You already know from reading Section 5 about some of the general characteristics and properties of many metals and their alloys. What you probably don't know, at this point, is how easy or difficult it's to weld these different metals. The purpose of this section then is to supplement the information in Section 5 and let you know what you are in for when you are faced with welding a specific type of metal.
Wrought iron is very easy to work with because it approaches the melting point gradually and is therefore easy to control. Wrought iron can be welded quite satisfactorily with all-purpose steel welding rods. There are also low-carbon-content steel welding rods that have been designed specifically for welding wrought iron. You should use this type whenever possible.
Since cast iron is a chromium alloy, it can be welded very much the same as mild-carbon steel, with a neutral flame. Actually, there are two types of cast iron: gray and white. Gray cast iron is the easier of the two to work with. In just about every instance, it's better to braze weld cast iron. Square cast iron filler rod, rather than round, is also avail able for welding cast iron.
Steel, in one form or another, is probably the most common metal for the do-it-yourself welder. As you know, steel is classified according to its carbon content and /or its alloying element, such as chromium nickel, manganese, or molybdenum.
Mild-carbon steel or low-carbon steel is the easiest type for the home welder to work with. Low-carbon steel is probably the best steel to use when working with the oxyacetylene process. Use mild-carbon steel, all-purpose welding rods for best results.
High-carbon steel can be difficult to weld for the inexperienced hand because you must work quickly and keep the heat as low as practicable. All-purpose mild-carbon steel welding rods can be used for joints in high-carbon steel. Stronger welds can be achieved only by using special high-carbon filler rods, however.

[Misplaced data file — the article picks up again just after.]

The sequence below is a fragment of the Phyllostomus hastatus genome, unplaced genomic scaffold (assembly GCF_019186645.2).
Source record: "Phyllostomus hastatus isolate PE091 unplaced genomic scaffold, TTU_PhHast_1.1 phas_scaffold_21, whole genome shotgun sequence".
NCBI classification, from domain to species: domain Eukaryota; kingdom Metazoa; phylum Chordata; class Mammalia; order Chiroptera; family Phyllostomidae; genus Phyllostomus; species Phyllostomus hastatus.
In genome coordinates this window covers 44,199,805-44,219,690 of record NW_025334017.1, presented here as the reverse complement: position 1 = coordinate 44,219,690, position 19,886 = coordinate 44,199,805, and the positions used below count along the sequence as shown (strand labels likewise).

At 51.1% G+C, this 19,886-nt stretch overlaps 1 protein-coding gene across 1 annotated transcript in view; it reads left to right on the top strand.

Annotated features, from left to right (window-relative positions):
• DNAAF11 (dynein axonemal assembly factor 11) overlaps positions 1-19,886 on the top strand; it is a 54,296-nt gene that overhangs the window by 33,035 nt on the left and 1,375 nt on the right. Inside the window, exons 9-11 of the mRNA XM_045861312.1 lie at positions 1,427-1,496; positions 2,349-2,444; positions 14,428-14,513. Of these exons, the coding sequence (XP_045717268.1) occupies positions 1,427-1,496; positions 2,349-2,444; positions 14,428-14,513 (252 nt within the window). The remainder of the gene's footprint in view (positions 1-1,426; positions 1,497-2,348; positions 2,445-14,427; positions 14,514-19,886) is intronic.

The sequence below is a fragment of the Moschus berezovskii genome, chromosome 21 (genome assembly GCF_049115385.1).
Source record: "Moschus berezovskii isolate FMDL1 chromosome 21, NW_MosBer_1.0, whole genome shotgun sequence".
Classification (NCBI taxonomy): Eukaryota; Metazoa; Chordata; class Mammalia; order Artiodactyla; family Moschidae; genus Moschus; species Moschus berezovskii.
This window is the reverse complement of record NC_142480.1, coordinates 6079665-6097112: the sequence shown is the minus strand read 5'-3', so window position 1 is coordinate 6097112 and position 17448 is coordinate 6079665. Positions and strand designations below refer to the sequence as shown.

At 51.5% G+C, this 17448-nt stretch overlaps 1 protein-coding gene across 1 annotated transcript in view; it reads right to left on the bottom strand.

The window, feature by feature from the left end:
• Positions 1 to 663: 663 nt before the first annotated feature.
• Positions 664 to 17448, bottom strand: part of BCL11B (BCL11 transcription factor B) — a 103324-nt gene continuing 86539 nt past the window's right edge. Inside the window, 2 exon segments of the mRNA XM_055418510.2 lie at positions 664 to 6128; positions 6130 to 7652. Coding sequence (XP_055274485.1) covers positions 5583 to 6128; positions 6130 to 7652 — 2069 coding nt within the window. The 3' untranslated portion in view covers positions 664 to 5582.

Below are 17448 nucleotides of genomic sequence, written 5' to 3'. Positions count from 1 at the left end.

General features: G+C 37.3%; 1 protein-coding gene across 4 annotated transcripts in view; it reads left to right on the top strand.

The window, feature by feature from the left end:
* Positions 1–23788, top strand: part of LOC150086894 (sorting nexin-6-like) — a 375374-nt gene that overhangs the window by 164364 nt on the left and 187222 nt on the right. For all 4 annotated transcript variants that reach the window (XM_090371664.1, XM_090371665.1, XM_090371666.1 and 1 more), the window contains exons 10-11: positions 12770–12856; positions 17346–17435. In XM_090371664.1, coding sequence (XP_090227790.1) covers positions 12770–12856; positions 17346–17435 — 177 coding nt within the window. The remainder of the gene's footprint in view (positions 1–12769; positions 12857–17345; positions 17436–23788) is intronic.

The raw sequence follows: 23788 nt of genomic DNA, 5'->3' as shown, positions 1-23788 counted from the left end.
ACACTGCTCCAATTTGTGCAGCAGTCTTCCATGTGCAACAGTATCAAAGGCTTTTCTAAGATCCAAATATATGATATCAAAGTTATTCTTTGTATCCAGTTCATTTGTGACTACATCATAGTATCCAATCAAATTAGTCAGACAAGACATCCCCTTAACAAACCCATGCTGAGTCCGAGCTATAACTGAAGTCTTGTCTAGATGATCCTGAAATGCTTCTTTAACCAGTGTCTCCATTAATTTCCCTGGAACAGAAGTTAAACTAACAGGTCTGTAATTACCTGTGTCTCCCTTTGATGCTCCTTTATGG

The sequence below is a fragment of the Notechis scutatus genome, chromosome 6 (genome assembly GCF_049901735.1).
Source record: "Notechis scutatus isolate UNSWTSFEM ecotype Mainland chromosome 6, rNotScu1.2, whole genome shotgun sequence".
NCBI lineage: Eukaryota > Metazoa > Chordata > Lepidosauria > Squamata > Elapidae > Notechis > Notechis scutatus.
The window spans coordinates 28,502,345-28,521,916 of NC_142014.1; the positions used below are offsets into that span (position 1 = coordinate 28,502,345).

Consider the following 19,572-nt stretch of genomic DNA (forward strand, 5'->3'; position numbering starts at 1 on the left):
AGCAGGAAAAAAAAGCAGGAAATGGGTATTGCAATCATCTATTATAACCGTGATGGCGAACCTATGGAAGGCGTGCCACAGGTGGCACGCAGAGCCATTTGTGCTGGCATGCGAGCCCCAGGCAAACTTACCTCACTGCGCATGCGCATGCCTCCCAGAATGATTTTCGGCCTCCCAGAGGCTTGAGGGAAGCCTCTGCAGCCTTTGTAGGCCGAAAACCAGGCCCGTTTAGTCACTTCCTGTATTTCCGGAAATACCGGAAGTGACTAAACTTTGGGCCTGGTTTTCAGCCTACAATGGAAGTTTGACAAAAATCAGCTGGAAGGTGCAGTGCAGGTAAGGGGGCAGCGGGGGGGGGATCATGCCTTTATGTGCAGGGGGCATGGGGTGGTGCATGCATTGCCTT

Stainless steel is a difficult metal to weld for the oxyacetylene welder because it contains both nickel and chromium. The best method for welding stainless steel is TIG welding. If you find that you must weld stainless steel, keep in mind that it has a tendency to buckle and warp more than other types of steel. Reduce the chances of this becoming a problem by tack welding at close intervals along the joint before actually beginning the welding. You must weld stainless steel at an even, steady speed.
Low-carbon alloy steels are generally quite easy to weld, especially when working with sheet type alloy steel. These steels generally have a low (0.15 or less) carbon content. An all-purpose mild-carbon steel filler rod works about the best.
Steel that contains a large portion of an alloying element requires that a special welding rod be used for a sound joint. Obviously, the filler rod should contain approximately the same proportion of the alloying element as the parent metal. Your local welding supply house is probably the best source of information about special welding rods.
TIP: One professional guide to remember is that if the joint between the unwelded pieces begins to open as you weld, you are moving too slowly. On the other hand, if the joint begins to close in front of the flame, you are moving too quickly.